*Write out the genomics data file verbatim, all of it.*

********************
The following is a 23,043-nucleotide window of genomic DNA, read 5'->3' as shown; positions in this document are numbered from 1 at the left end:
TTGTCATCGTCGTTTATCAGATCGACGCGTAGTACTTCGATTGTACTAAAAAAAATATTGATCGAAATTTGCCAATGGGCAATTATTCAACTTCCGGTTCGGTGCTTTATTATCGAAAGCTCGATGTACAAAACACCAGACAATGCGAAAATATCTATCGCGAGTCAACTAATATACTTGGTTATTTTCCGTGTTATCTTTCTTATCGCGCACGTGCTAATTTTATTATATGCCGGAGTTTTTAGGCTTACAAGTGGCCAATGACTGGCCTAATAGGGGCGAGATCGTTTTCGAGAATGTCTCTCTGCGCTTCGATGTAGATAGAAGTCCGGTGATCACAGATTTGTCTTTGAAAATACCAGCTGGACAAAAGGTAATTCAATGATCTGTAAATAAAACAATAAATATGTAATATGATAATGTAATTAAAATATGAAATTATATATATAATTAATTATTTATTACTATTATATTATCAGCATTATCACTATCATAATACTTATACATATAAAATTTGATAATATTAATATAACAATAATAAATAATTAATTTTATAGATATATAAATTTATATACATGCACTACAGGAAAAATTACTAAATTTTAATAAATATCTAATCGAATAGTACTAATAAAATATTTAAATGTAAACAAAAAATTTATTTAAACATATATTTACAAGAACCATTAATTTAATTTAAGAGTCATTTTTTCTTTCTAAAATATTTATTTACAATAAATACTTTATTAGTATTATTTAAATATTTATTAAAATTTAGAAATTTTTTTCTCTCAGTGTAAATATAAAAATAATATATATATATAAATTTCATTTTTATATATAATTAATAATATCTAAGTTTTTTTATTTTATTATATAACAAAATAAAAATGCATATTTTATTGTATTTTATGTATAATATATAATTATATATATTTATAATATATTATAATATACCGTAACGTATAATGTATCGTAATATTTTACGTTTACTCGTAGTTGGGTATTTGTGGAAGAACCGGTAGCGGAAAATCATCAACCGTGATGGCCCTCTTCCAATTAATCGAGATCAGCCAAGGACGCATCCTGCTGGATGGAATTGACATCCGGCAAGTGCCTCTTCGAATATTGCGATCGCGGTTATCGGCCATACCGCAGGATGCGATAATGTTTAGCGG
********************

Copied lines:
The following is a 23,043-nucleotide window of genomic DNA, read 5'->3' as shown; positions in this document are numbered from 1 at the left end:
TTGTCATCGTCGTTTATCAGATCGACGCGTAGTACTTCGATTGTACTAAAAAAAATATTGATCGAAATTTGCCAATGGGCAATTATTCAACTTCCGGTTCGGTGCTTTATTATCGAAAGCTCGATGTACAAAACACCAGACAATGCGAAAATATCTATCGCGAGTCAACTAATATACTTGGTTATTTTCCGTGTTATCTTTCTTATCGCGCACGTGCTAATTTTATTATATGCCGGAGTTTTTAGGCTTACAAGTGGCCAATGACTGGCCTAATAGGGGCGAGATCGTTTTCGAGAATGTCTCTCTGCGCTTCGATGTAGATAGAAGTCCGGTGATCACAGATTTGTCTTTGAAAATACCAGCTGGACAAAAGGTAATTCAATGATCTGTAAATAAAACAATAAATATGTAATATGATAATGTAATTAAAATATGAAATTATATATATAATTAATTATTTATTACTATTATATTATCAGCATTATCACTATCATAATACTTATACATATAAAATTTGATAATATTAATATAACAATAATAAATAATTAATTTTATAGATATATAAATTTATATACATGCACTACAGGAAAAATTACTAAATTTTAATAAATATCTAATCGAATAGTACTAATAAAATATTTAAATGTAAACAAAAAATTTATTTAAACATATATTTACAAGAACCATTAATTTAATTTAAGAGTCATTTTTTCTTTCTAAAATATTTATTTACAATAAATACTTTATTAGTATTATTTAAATATTTATTAAAATTTAGAAATTTTTTTCTCTCAGTGTAAATATAAAAATAATATATATATATAAATTTCATTTTTATATATAATTAATAATATCTAAGTTTTTTTATTTTATTATATAACAAAATAAAAATGCATATTTTATTGTATTTTATGTATAATATATAATTATATATATTTATAATATATTATAATATACCGTAACGTATAATGTATCGTAATATTTTACGTTTACTCGTAGTTGGGTATTTGTGGAAGAACCGGTAGCGGAAAATCATCAACCGTGATGGCCCTCTTCCAATTAATCGAGATCAGCCAAGGACGCATCCTGCTGGATGGAATTGACATCCGGCAAGTGCCTCTTCGAATATTGCGATCGCGGTTATCGGCCATACCGCAGGATGCGATAATGTTTAGCGG